anterior uveitis, and retinal detachment.6,9 In one retrospective study in which 20 cats with histoplasmosis received an ophthalmic examination, retinal detachments
were noted in 25%.20 Granulomatous blepharitis and optic neuritis have also been reported.17,19 To our knowledge, this case is the first with bilateral retrobulbar granulomas secondary to systemic histoplasmosis.
Diagnosing this condition can be challenging since serologic tests for H. capsulatum antigen often yield false negative results in patients with active disease.7,19 Thus, identification of the organism on cytologic preparations is the most likely way to obtain a rapid definitive diagnosis.5
Although ocular aspiration was not performed in this case to confirm the organisms within the eye, it has been reported that
in cats with systemic mycoses, intraocular inflammation is caused by the organism within the eye and not as a result of a
systemic inflammatory response.9
Recently, urine antigen testing (MVista—MiraVista Diagnostics) has become an important tool in the diagnosis of histoplasmosis.
The sensitivity of this test has been reported as 94% for the detection of antigen in the urine of affected cats.22
The highest reported success rate for the treatment of histoplasmosis has been with itraconazole (5 mg/kg orally twice a day).21,23 However, the administration of a combination of amphotericin B and ketoconazole has also been successful.19 Systemic antifungal agents should be administered until clinical signs resolve. Protracted therapy is often required.
Monitoring serial antigen concentrations will help you evaluate a patient's response to therapy and determine for how long
the therapy should be continued.24 In one study, only 55% of cats survived to discharge; the median duration of treatment for these cats was five months.20
It can be difficult to clear infectious organisms from within the eye, and the eye may serve as a future nidus of infection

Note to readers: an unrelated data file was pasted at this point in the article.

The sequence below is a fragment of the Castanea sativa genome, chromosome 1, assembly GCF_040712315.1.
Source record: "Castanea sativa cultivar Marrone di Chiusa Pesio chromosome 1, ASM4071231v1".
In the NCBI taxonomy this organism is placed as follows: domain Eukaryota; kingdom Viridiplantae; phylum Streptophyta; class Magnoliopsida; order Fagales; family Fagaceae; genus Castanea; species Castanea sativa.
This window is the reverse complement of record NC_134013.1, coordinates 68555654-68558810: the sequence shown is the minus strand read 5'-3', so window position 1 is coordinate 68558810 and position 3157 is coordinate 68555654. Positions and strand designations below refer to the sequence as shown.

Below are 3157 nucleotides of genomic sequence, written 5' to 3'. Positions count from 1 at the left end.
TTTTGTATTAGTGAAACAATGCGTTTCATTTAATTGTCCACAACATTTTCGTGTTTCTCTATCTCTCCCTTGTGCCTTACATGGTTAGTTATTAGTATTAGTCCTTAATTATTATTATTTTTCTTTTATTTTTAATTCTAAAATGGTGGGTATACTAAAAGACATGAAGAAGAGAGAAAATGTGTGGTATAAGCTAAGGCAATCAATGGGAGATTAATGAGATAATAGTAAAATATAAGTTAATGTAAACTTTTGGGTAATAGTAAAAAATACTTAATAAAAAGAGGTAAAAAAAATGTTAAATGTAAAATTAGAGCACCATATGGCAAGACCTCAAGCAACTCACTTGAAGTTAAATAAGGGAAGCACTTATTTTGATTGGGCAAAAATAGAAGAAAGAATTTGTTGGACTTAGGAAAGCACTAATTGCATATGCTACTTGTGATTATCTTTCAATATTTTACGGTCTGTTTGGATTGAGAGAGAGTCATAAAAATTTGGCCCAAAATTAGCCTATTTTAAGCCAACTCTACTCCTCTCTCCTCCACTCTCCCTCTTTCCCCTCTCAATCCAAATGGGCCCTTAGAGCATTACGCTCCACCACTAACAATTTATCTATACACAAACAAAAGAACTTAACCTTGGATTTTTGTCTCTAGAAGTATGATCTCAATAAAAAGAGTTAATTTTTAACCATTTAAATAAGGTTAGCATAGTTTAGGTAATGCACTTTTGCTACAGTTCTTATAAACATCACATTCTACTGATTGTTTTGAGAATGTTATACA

even after protracted systemic antifungal therapy. Cases with ocular involvement are considered to have disseminated disease,
which is associated with a poor-to-guarded prognosis.
Nonspecific therapy for secondary ocular signs is also necessary. Topical anti-inflammatory agents are aggressively given
to reduce anterior uveitis. Topical corticosteroids (1% prednisolone acetate, 0.1% dexamethasone) may be administered in cats
without corneal ulceration. For cats with corneal ulceration, administering a topical nonsteroidal anti-inflammatory agent,
such as 0.03% flurbiprofen or 0.1% diclofenac, until the corneal ulcer is resolved is recommended. Topical anti-inflammatory
agents are not effective for treating posterior uveitis, so when not contraindicated, a systemic anti-inflammatory agent should
also be administered.
Administering a topical cycloplegic (e.g. 1% atropine) is also recommended to reduce ocular pain and the incidence of posterior synechiae; however, this drug is contraindicated
in patients with secondary glaucoma. In this case, intraocular pressure values were elevated in the left eye and within established
reference ranges in the right eye.25 However, given the degree of uveitis seen on examination, intraocular pressure values were considered inappropriate, and
therapy with a topical carbonic anhydrase inhibitor (2% dorzolamide) was instituted three times daily in both eyes.